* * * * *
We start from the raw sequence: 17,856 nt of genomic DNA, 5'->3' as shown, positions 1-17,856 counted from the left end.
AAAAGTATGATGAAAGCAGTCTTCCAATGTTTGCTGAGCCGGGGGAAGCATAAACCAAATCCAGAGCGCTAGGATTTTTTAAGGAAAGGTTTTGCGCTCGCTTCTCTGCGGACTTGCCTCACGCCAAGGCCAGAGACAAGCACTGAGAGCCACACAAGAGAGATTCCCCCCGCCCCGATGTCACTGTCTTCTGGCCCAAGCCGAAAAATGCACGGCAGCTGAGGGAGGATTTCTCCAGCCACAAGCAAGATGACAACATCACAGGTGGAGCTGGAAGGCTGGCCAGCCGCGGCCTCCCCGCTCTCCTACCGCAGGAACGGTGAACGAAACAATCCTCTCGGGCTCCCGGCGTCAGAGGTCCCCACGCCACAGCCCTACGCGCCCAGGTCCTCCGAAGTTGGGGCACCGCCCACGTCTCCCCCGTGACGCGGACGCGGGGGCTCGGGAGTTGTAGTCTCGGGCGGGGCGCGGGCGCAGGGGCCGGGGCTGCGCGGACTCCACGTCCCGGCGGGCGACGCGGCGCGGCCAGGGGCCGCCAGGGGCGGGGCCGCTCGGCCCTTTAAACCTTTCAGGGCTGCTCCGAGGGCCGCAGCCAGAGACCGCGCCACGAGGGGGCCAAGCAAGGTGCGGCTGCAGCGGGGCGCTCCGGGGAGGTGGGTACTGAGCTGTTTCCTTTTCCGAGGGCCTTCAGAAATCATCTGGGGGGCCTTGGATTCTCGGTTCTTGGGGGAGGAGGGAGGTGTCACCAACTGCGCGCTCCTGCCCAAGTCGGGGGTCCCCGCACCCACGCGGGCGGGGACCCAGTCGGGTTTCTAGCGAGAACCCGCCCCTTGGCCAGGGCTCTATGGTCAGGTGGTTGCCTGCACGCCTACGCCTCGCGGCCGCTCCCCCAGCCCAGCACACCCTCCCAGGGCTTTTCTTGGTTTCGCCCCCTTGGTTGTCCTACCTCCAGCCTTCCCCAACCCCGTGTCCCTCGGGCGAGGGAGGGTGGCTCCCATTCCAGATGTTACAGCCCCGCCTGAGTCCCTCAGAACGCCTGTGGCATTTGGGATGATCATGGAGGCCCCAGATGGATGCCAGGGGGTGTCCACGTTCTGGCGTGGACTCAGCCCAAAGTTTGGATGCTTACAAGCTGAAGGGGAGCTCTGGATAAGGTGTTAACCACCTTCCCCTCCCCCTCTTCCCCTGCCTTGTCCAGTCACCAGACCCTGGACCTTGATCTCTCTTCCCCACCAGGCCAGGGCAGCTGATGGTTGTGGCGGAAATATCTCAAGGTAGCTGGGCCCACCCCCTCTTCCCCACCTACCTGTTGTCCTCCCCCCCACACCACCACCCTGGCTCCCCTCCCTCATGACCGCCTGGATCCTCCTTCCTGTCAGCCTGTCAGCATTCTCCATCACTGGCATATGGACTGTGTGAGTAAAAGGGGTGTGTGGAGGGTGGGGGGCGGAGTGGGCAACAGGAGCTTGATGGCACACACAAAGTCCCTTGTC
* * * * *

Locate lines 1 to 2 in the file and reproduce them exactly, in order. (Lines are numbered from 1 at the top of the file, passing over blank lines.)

We start from the raw sequence: 17,856 nt of genomic DNA, 5'->3' as shown, positions 1-17,856 counted from the left end.
AAAAGTATGATGAAAGCAGTCTTCCAATGTTTGCTGAGCCGGGGGAAGCATAAACCAAATCCAGAGCGCTAGGATTTTTTAAGGAAAGGTTTTGCGCTCGCTTCTCTGCGGACTTGCCTCACGCCAAGGCCAGAGACAAGCACTGAGAGCCACACAAGAGAGATTCCCCCCGCCCCGATGTCACTGTCTTCTGGCCCAAGCCGAAAAATGCACGGCAGCTGAGGGAGGATTTCTCCAGCCACAAGCAAGATGACAACATCACAGGTGGAGCTGGAAGGCTGGCCAGCCGCGGCCTCCCCGCTCTCCTACCGCAGGAACGGTGAACGAAACAATCCTCTCGGGCTCCCGGCGTCAGAGGTCCCCACGCCACAGCCCTACGCGCCCAGGTCCTCCGAAGTTGGGGCACCGCCCACGTCTCCCCCGTGACGCGGACGCGGGGGCTCGGGAGTTGTAGTCTCGGGCGGGGCGCGGGCGCAGGGGCCGGGGCTGCGCGGACTCCACGTCCCGGCGGGCGACGCGGCGCGGCCAGGGGCCGCCAGGGGCGGGGCCGCTCGGCCCTTTAAACCTTTCAGGGCTGCTCCGAGGGCCGCAGCCAGAGACCGCGCCACGAGGGGGCCAAGCAAGGTGCGGCTGCAGCGGGGCGCTCCGGGGAGGTGGGTACTGAGCTGTTTCCTTTTCCGAGGGCCTTCAGAAATCATCTGGGGGGCCTTGGATTCTCGGTTCTTGGGGGAGGAGGGAGGTGTCACCAACTGCGCGCTCCTGCCCAAGTCGGGGGTCCCCGCACCCACGCGGGCGGGGACCCAGTCGGGTTTCTAGCGAGAACCCGCCCCTTGGCCAGGGCTCTATGGTCAGGTGGTTGCCTGCACGCCTACGCCTCGCGGCCGCTCCCCCAGCCCAGCACACCCTCCCAGGGCTTTTCTTGGTTTCGCCCCCTTGGTTGTCCTACCTCCAGCCTTCCCCAACCCCGTGTCCCTCGGGCGAGGGAGGGTGGCTCCCATTCCAGATGTTACAGCCCCGCCTGAGTCCCTCAGAACGCCTGTGGCATTTGGGATGATCATGGAGGCCCCAGATGGATGCCAGGGGGTGTCCACGTTCTGGCGTGGACTCAGCCCAAAGTTTGGATGCTTACAAGCTGAAGGGGAGCTCTGGATAAGGTGTTAACCACCTTCCCCTCCCCCTCTTCCCCTGCCTTGTCCAGTCACCAGACCCTGGACCTTGATCTCTCTTCCCCACCAGGCCAGGGCAGCTGATGGTTGTGGCGGAAATATCTCAAGGTAGCTGGGCCCACCCCCTCTTCCCCACCTACCTGTTGTCCTCCCCCCCACACCACCACCCTGGCTCCCCTCCCTCATGACCGCCTGGATCCTCCTTCCTGTCAGCCTGTCAGCATTCTCCATCACTGGCATATGGACTGTGTGAGTAAAAGGGGTGTGTGGAGGGTGGGGGGCGGAGTGGGCAACAGGAGCTTGATGGCACACACAAAGTCCCTTGTC